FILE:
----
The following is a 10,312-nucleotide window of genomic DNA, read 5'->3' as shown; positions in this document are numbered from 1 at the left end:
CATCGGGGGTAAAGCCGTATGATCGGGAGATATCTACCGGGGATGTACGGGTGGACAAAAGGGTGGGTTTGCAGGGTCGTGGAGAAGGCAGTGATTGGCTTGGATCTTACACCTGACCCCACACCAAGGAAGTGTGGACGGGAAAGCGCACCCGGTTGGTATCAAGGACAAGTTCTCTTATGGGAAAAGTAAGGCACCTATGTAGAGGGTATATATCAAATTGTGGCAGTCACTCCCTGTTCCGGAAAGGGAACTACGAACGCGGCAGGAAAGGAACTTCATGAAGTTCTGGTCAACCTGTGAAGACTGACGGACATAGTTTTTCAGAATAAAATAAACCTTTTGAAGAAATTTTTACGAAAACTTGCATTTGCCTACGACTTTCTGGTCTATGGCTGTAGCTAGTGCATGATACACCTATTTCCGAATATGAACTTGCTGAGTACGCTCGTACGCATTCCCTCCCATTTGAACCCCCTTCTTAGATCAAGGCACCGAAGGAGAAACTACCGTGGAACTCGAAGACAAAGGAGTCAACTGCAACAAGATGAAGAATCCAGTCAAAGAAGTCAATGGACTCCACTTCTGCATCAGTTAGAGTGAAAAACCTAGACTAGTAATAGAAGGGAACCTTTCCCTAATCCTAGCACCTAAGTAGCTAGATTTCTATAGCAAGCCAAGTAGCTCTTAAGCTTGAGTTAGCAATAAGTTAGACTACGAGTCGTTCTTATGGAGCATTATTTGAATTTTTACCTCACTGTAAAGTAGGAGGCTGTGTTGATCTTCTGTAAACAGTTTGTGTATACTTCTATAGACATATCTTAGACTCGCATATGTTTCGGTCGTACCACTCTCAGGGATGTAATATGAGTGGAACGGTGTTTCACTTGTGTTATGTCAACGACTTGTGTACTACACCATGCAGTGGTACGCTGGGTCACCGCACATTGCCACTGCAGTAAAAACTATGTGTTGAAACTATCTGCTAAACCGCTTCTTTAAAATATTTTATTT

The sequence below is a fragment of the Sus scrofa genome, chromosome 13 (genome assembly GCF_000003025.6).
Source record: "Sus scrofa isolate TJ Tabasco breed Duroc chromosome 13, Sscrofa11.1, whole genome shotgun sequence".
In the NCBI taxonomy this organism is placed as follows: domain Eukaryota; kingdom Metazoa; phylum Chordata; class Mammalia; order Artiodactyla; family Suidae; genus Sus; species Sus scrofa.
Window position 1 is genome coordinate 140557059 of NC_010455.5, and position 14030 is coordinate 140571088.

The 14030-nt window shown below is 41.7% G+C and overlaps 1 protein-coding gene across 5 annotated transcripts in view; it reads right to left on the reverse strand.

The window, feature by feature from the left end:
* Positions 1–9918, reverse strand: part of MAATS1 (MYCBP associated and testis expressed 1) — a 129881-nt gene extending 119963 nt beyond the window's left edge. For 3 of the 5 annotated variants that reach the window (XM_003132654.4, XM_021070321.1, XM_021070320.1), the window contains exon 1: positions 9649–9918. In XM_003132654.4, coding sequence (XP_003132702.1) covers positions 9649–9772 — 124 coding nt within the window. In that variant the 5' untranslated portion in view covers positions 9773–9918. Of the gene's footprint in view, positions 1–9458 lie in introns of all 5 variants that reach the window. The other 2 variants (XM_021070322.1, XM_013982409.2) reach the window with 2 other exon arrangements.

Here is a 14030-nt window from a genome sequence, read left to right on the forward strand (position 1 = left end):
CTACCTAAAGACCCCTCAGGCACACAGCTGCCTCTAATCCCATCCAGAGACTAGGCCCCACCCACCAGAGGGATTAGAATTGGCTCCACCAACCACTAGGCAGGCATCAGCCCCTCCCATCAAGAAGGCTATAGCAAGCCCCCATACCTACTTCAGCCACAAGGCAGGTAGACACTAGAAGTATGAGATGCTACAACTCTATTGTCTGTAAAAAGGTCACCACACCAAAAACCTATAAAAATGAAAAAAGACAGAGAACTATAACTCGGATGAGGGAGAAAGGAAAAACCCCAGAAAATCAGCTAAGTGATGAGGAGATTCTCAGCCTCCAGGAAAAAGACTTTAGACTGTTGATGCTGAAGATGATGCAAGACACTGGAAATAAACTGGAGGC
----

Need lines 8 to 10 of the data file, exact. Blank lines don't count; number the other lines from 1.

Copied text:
The window, feature by feature from the left end:
* Positions 1–9918, reverse strand: part of MAATS1 (MYCBP associated and testis expressed 1) — a 129881-nt gene extending 119963 nt beyond the window's left edge. For 3 of the 5 annotated variants that reach the window (XM_003132654.4, XM_021070321.1, XM_021070320.1), the window contains exon 1: positions 9649–9918. In XM_003132654.4, coding sequence (XP_003132702.1) covers positions 9649–9772 — 124 coding nt within the window. In that variant the 5' untranslated portion in view covers positions 9773–9918. Of the gene's footprint in view, positions 1–9458 lie in introns of all 5 variants that reach the window. The other 2 variants (XM_021070322.1, XM_013982409.2) reach the window with 2 other exon arrangements.

Here is a 14030-nt window from a genome sequence, read left to right on the forward strand (position 1 = left end):